Lee Daniels’ 2013 drama “The Butler” is very loosely based on the life of Eugene Allen, an African-American man who served as a White House butler for 34 years before retiring in 1986. During those years Allen served under 7 different presidents and became a beloved member of the White House staff. “Lee Daniels’ The Butler” is built on these handful of facts but goes on to invent its own story which is sometimes too overt and preachy but at other times intensely powerful.
In the film Cecil Gaines (Forest Whitaker) is the main character. His life is quite different from the real life of Eugene Allen. Cecil grows up on a cotton plantation and endures plenty of horrors. But a series of fortunate events sees him eventually being hired as a butler to the White House during the Eisenhower administration. During his years at the White House huge nation-changing events occur which not only effect the presidents he serves but his family at home.
Speaking of his family, Lee Daniels and screenwriter Danny Strong go heavy on the dramatic family dynamics. His wife Gloria (Oprah Winfrey) is a boozing shrill whose attitude can change in a second. His oldest son Louis (David Oyelowo) is a disgruntled young man who would rather be proactive in the fight for equality. His youngest son Charlie (Elijah Kelley) is the fun-loving baby of the family who enlists to go to Vietnam. They are all built for high drama and we get plenty of it. Some of it really works on an emotional level. Other times it feels contrived and utterly predictable.
The film seeks to create a historical profile chronicling race relations in the United States. Much of this is done surrounding the Louis character. He ends up going to a college down south where he partakes in various action groups. This leads to protests, arrests, and even encounters with the Klu Klux Klan. There are moments where the tension is incredibly well developed and the discomfort of what you’re watching is powerful. But there are also a few things that I couldn’t quite shake. For example Louis happens to be present at so many of the events that made headlines from the Alabama bus firebombing to the assassination of Martin Luther King, Jr. His presence certainly helps out the story but feels more or less like plot devices.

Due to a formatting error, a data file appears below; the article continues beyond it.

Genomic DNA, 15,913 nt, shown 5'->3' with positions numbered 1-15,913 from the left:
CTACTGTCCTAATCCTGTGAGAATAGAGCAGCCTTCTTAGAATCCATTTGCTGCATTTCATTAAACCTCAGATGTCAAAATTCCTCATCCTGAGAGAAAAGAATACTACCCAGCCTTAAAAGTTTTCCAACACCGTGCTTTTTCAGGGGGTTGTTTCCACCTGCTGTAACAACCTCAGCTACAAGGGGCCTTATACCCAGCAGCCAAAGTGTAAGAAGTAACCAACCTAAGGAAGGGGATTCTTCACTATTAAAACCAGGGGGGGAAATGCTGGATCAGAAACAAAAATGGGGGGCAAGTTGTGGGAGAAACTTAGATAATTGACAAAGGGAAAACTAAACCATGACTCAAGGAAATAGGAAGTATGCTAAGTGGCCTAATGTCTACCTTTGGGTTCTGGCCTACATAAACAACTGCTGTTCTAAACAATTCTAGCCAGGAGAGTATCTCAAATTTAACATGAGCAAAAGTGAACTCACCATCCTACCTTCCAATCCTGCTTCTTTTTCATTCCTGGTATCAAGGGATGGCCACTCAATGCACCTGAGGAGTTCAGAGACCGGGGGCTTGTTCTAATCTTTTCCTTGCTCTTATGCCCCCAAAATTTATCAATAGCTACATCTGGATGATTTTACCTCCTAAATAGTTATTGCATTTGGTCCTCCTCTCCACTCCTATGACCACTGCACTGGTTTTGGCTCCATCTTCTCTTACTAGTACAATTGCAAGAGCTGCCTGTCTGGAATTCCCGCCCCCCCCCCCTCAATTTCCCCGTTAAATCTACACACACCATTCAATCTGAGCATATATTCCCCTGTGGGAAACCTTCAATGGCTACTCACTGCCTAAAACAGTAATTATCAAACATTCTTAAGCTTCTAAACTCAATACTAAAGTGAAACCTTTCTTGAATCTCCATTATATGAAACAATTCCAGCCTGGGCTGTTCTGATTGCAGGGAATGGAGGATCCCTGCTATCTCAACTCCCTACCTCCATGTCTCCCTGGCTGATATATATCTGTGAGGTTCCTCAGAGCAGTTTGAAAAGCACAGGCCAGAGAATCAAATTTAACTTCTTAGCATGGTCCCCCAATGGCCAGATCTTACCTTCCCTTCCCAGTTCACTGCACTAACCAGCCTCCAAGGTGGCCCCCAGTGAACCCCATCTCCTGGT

But it’s Cecil who is the real attraction and Whitaker is amazing. He is the real heart of this picture and watching him age as the film moves forward makes you feel as if you’ve been on a journey with him. It is hard to gauge at times what Daniels thinks of the character but I thought he was compelling. I also loved the work of David Oyelowo. The 37-year old actor actually first appears as a teenager and is very convincing. But he’s even better as his character springboards into some of the film’s more powerful scenes. The supporting cast is strong and features Cuba Gooding, Jr., Terrence Howard, Lenny Kravitz, and Vanessa Redgrave just to name a few. Then there is the unusual assortment of actors who play the presidents. The strongest performances come James Marsden who plays Kennedy and Alan Rickman who plays Reagan. Perhaps the weakest is Robin Williams who is oddly cast as Eisenhower.
Even with the film’s ambition and deeply moving moments, “The Butler” still comes across as a big Hollywood piece. That’s not always bad. There are several big moments that work very, very well. But the further I got into the movie the more it felt scripted. Unlike the more raw and organic “12 Years a Slave”, this film seems to be more dependent on plot gimmicks and melodrama. It also can’t help but get a tad political specifically in the final third of the film. Still, I can’t downplay the great work by the cast led by Forest Whitaker. He’s simply brilliant. I also really enjoyed the smarter and more focused scenes which can be both inspirational and challenging. I just wish we had been given a few more of them.
Back in 1989 Cameron Crowe wrote and made his directorial debut with “Say Anything…”, a teen romantic comedy that still stands out from the bulk of the teen flicks we still get today. So many teen films adhere to the annoying formula of vulgarity mixed with immaturity and they treat their characters as shallow and stupid stereotypes. “Say Anything…” does none of that instead choosing to give us genuine characters who feel grounded in reality. These are the types of characters you can relate to and care about which makes for a much more authentic experience.
Crowe clearly has no interest in creating another portrait of teen debauchery. This film features real characters struggling with real problems and sharing real emotions. But Crowe’s writing also allows for a fair share of humor which always comes at just the right time. For all its sweet romance and well conceived drama there are some really funny moments as well. But perhaps what I’m the most thankful for is that Crowe actually gives us well developed and layered characters. He opens these people up for us and allows us to see what’s inside. That’s a key ingredient to getting the audience to latch onto the characters and their stories.